Arizona may have found a sympathetic ear in the Supreme Court, when the state argued the merits of its controversial immigration law April 25.

At issue was whether federal authority outweighs state authority in the execution of four provisions of S.B. 1070 that were blocked by the U.S. Court of Appeals for the 9th Circuit.

Those provisions included the ability of police officers to make warrantless arrests of anyone suspected of having committed a deportable crime; the criminalization of undocumented aliens who live and work in Arizona illegally and those who employ them; and the “papers please” measure, which requires police officers to check the immigration status of anyone stopped, detained or arrested who they reasonably believe may be illegally present in the U.S.

The last mandate also requires officers to check detainees’ immigration papers before they are released.

Most of the justices—except for conservative Justice Antonin Scalia—seemed concerned about giving the state free rein to make its own immigration policies, apart from those determined by federal lawmakers. But they also seemed to understand Arizona’s argument, presented by D.C. super lawyer Paul Clement, that the state only sought limited authority, within the bounds of the Constitution, to deal with the estimated 12 million foreigners within its borders.

S.B. 1070 “borrowed the federal standard as its own” in combating Arizona’s “disproportionate share of the costs of illegal immigration,” Clement said, according to The Huffington Post.

Justice Anthony Kennedy noted Arizona’s “massive emergency with social disruption, economic disruption, residents leaving the state because of the flood of immigrants,” and seemed to suggest Arizona had a legitimate right to seek redress.

Conversely, they seemed skeptical about U.S. Solicitor General Donald Verrilli’s claim that the federal law preempted Arizona’s attempt at “attrition through enforcement.”

Even Justice Sotomayor, one of the court’s liberal justices, bluntly told Verilli that his main argument was “not selling very well,” according to “Why don’t you try to come up with something else? What’s left of your argument?” she asked.

Not included in the feds’ argument was the potential for racial profiling inherent in the law’s provisions, a point the high court’s justices seemed adamant about clearing up.

As soon as Verilli stepped to the lectern Chief Justice Roberts said: “Before you get into what the case is about, I’d like to clear up at the outset what it’s not about. No part of your argument has to do with racial or ethnic profiling, does it? I saw none of that in your brief.”

The solicitor general answered in the affirmative, but Roberts persisted. “Okay. So this is not a case about ethnic profiling,” he said.

“We’re not making any allegation about racial or ethnic profiling in this case,” Verilli answered.

But the issue of racial and ethnic discrimination is one of the chief concerns of a coterie of activist and religious groups, some of whom gathered on the Supreme Court steps in protest of S.B. 1070 April 25.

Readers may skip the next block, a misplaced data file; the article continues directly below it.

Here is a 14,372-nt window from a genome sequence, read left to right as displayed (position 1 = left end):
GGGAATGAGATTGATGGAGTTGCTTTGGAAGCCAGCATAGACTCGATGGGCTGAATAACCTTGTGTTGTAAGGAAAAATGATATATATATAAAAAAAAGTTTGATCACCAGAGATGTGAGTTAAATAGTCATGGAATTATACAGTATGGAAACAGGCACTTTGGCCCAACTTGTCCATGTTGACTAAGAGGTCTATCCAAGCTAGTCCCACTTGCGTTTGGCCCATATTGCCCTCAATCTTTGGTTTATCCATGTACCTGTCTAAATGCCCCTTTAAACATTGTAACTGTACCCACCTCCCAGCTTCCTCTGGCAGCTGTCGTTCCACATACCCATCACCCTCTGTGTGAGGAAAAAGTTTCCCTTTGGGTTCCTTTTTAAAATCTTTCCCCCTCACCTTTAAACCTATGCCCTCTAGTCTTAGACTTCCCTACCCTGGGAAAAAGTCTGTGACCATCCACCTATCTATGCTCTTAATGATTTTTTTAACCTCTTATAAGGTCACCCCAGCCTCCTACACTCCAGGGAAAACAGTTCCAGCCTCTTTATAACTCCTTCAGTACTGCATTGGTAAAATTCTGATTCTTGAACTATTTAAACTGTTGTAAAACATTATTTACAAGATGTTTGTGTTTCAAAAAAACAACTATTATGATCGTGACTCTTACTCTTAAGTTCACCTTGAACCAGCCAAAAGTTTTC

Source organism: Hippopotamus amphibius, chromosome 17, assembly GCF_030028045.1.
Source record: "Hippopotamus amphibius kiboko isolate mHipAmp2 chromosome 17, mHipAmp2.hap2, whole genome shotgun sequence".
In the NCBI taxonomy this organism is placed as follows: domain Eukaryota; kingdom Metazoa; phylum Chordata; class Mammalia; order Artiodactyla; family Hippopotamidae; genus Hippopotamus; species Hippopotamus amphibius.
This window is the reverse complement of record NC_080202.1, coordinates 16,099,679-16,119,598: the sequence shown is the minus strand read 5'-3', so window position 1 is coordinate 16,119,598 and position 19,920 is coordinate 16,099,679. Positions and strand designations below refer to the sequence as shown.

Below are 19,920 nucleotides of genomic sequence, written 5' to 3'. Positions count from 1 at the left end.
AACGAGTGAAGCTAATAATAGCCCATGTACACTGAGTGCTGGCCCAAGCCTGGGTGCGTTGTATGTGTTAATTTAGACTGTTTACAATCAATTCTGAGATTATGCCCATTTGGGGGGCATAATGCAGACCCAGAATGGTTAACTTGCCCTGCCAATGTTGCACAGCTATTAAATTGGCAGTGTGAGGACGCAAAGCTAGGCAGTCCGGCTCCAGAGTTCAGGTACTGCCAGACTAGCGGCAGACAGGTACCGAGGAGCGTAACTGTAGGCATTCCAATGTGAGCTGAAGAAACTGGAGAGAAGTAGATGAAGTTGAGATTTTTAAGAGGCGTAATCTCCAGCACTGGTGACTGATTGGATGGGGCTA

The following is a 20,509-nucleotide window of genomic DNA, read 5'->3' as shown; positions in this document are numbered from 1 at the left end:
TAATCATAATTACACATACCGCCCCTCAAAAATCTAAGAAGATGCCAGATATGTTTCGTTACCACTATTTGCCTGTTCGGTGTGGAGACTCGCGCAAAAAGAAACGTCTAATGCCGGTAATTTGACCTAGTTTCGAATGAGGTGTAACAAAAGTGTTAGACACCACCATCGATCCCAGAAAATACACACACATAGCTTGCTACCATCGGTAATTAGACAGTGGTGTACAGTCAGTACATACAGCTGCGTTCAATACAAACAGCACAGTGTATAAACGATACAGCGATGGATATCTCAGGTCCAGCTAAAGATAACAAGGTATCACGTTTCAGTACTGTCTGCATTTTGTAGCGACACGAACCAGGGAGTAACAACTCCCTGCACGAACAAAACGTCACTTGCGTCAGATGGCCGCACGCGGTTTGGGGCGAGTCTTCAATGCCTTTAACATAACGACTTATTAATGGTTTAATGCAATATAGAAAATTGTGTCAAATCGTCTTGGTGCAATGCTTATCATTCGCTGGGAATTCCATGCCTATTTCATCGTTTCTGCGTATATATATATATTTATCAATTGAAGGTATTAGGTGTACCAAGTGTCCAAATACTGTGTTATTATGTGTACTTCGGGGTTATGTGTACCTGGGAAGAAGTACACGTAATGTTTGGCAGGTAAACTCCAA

“We are here today to let the Supreme Court, as well as the court of public opinion, know that we will not allow these laws to take us back to the times of Black codes when there were two distinct classes of people, and that these groups are treated differently by the law,” said Hilary O. Shelton, the Director of the NAACP Washington Bureau and the Senior Vice President for Advocacy and Policy. “We will not return to a time when racial profiling is not only prevalent, it is in fact sanctioned and even called for by the law of the land.”

Jim Shee, a legal Arizona resident, testified that he has already become a victim of racial profiling because of this law.

“As a U.S. citizen, a life-long resident of Arizona, I never expected that I would have to carry my passport with me all the time. But when S.B. 1070 passed, I started getting stopped and interrogated for my papers, just because of the way I look,” he said. “Unless S.B. 1070 is struck down, I fear I will continue to face racial profiling and discrimination by the State of Arizona simply because of our race and the way we look. This is not what Arizona, or America is supposed to be about.”

Marielena Hincapié, executive director of the National Immigration Law Center, said no matter what the justices decide in June—when they are expected to make a ruling—the Law Center will continue to mount its challenge of this law.

Over 300 organizations and individuals joined 19 amici briefs filed in favor of the federal government’s challenge of S.B. 1070, including 68 members of Congress; 44 former state attorneys general; dozens of cities and towns; labor, business, and civil rights leaders; law enforcement experts; foreign governments; the American Bar Association; the American Civil Liberties Union; former Secretary of State Madeleine Albright; former commissioners of the U.S. Immigration and Naturalization Service; prominent religious institutions; and numerous faith, labor, and immigrants’ rights organizations. 


Zenitha Prince

Special to the AFRO